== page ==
1.Which was the last one of the territories to be annexed under subsidiary alliance?
2. Which governor decided that Bahadur Shah Zafar would be the last Mughal king?
3. Where did Bahadur Shah Zafar used to stay during his rule?
4. Which monument was blown up by the British troops to enter Delhi?
5. British passed a law to stop the practice of Indian people?
1. How did the Company plan to bring an end to the Mughal dynasty?
First of all the name of the Mughal king was removed from the coins minted by the Company. In 1849, Governor-General Dalhousie announced that after the death of Bahadur Shah Zafar, the family of the king would be shifted out of the Red Fort and given another place in Delhi to live in and in 1856, Governor-General Canning decided that Bahadur Shah Zafar would be the last Mughal king and after his death, his descendants would be called as princes.
2. What reforms did the British introduce in the Indian society which were felt as a threat to their religion and culture by many Indians?
The British introduced several reforms like they passed laws to stop the practice of Sati and to encourage the remarriage of widows, they promoted English language education and in 1850, the Company passed a new law that made the conversion to Christianity easier. All these reforms made many Indian people realised that their religion and traditions were under threat.
3. What was the reason for the support of chiefs and rulers to the Mughal emperor Bahadur Shah Zafar in the revolt?
The Mughal dynasty had ruled over a large part of the country. Most smaller rulers and chieftains controlled different territories on behalf of the Mughal ruler. Threatened by the expansion of British rule, many of them felt that if the Mughal emperor could rule again, they too would be able to rule their own territories once more, under the Mughal authority.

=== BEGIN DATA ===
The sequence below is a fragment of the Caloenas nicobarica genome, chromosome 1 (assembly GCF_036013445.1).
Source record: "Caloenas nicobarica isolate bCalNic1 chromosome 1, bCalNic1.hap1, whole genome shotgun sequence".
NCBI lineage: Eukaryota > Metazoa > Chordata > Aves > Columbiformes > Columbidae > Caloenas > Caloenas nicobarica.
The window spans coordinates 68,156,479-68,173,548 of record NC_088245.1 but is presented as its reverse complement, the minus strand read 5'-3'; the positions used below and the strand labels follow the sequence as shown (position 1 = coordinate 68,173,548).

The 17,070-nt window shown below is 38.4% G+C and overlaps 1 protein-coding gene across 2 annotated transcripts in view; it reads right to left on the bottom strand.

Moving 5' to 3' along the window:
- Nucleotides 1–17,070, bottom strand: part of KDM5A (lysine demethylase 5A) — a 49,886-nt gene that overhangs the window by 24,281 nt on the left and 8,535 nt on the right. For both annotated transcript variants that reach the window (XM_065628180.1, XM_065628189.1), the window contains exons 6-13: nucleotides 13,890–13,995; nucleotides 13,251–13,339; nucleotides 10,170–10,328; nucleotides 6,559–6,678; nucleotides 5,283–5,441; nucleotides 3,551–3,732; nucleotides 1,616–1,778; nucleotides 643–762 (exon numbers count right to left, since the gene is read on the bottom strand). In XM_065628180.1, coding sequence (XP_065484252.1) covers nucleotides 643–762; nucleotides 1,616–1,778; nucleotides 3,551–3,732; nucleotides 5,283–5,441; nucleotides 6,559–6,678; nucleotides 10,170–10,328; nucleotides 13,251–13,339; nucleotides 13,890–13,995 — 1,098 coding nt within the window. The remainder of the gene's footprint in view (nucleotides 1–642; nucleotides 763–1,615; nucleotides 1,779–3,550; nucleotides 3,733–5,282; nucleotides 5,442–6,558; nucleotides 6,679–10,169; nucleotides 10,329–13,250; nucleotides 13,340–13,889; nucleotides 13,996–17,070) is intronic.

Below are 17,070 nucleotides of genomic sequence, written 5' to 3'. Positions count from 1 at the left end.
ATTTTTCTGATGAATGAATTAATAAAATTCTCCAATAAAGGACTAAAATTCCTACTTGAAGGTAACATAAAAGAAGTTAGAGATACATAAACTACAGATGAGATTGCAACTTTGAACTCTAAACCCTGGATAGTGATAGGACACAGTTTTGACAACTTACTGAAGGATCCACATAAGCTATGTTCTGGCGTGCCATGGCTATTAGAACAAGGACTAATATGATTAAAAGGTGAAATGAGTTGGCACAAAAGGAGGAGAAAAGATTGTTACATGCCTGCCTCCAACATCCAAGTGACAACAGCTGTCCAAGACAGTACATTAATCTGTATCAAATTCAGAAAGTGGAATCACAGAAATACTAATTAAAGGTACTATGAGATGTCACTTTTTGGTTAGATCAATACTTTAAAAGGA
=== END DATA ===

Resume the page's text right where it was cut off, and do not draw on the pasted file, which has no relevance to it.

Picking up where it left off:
4. What did the British do to win back the loyalty of the people after they recaptured Delhi?
The British announced rewards for loyal landholders by allowing them to continue to enjoy traditional rights over their lands, while those who had rebelled were told that if they submitted to the British and if they had not killed any white people, they would remain safe and their rights and claims to land would not be denied.
1. Where and how did the rebellion spread to other regions of the country?
The British became very weak in Delhi and they were almost defeated and outnumbered by the rebel force. A spurt of mutinies began in several parts of India. Regiment after regiment mutinied and took to join other troops at nodal points like Delhi, Kanpur and Lucknow. After them, the people of the towns and villages also rose up in rebellion. They rallied around local leaders, zamindars and chiefs who were prepared to establish their authority and fight the British as they were unhappy from the taking away of their land rights and high tax revenue.
Nana Saheb, the adopted son of the late Peshwa Baji Rao who lived near Kanpur, gathered armed forces and expelled the British Garrison from the city. He proclaimed himself Peshwa and declared himself as Governor under emperor Bahadur Shah Zafar. In Lucknow, Birjis Qadr, the son of the deposed Nawab Wajid Ali Shah, was proclaimed the new Nawab. He too acknowledged the suzerainty of Bahadur Shah Zafar.
In Jhansi, Rani Lakshmibai joined the rebel sepoys and fought the British along with Tantia Tope, the General of Nana Saheb.
A situation of widespread rebellion also developed in the region of Awadh. Many new leaders also came up and joined the revolt. Ahmadullah Shah, a maulvi from Faizabad, raised a large force of supporters. He came to Lucknow to fight the British.
In Delhi, a large number of religious warriors came together to wipe out the white people. Bakht Khan, a soldier from Bareilly, took charge of a large force of fighters who came to Delhi. In Bihar, an old zamindar, Kunwar Singh, joined the rebel sepoys and battled with the British for several months.
In this manner, the revolt spread to the whole country.